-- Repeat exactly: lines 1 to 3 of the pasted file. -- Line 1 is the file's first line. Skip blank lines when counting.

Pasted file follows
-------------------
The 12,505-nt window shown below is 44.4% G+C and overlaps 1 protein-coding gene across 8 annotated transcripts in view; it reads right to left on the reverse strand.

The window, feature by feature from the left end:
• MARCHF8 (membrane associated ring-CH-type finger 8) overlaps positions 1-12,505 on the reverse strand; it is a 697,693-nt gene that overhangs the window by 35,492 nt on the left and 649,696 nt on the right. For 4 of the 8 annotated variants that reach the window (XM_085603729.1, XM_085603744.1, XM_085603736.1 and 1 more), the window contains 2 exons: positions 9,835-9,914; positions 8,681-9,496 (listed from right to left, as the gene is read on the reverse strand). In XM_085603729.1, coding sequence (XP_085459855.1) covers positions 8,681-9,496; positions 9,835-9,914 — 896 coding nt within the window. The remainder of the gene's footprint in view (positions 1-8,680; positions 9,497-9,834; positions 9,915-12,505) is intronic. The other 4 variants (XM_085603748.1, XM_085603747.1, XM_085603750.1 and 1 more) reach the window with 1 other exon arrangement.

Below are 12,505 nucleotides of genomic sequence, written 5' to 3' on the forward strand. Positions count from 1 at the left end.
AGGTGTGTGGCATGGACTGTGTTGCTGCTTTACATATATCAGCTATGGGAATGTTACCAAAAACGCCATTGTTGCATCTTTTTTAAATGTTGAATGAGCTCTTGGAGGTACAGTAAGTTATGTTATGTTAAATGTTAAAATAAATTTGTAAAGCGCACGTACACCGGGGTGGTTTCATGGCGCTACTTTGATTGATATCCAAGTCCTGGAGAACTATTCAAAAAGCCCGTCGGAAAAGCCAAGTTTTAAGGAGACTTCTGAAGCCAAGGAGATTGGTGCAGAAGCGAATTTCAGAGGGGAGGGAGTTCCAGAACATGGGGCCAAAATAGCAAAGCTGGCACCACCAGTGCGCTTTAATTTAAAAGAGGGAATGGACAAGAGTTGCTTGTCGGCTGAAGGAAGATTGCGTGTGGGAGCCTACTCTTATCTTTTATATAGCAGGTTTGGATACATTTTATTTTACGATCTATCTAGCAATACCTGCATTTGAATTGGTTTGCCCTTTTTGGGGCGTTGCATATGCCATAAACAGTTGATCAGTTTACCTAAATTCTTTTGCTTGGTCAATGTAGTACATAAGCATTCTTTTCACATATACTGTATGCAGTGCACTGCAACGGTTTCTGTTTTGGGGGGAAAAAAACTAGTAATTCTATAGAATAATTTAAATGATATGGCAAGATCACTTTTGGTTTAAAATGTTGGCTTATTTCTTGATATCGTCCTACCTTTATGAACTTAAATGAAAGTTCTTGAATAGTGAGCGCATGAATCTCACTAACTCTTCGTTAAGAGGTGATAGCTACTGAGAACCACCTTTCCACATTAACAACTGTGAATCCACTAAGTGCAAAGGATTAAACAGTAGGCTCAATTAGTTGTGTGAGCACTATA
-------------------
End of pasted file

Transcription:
The 12,505-nt window shown below is 44.4% G+C and overlaps 1 protein-coding gene across 8 annotated transcripts in view; it reads right to left on the reverse strand.

The window, feature by feature from the left end:
• MARCHF8 (membrane associated ring-CH-type finger 8) overlaps positions 1-12,505 on the reverse strand; it is a 697,693-nt gene that overhangs the window by 35,492 nt on the left and 649,696 nt on the right. For 4 of the 8 annotated variants that reach the window (XM_085603729.1, XM_085603744.1, XM_085603736.1 and 1 more), the window contains 2 exons: positions 9,835-9,914; positions 8,681-9,496 (listed from right to left, as the gene is read on the reverse strand). In XM_085603729.1, coding sequence (XP_085459855.1) covers positions 8,681-9,496; positions 9,835-9,914 — 896 coding nt within the window. The remainder of the gene's footprint in view (positions 1-8,680; positions 9,497-9,834; positions 9,915-12,505) is intronic. The other 4 variants (XM_085603748.1, XM_085603747.1, XM_085603750.1 and 1 more) reach the window with 1 other exon arrangement.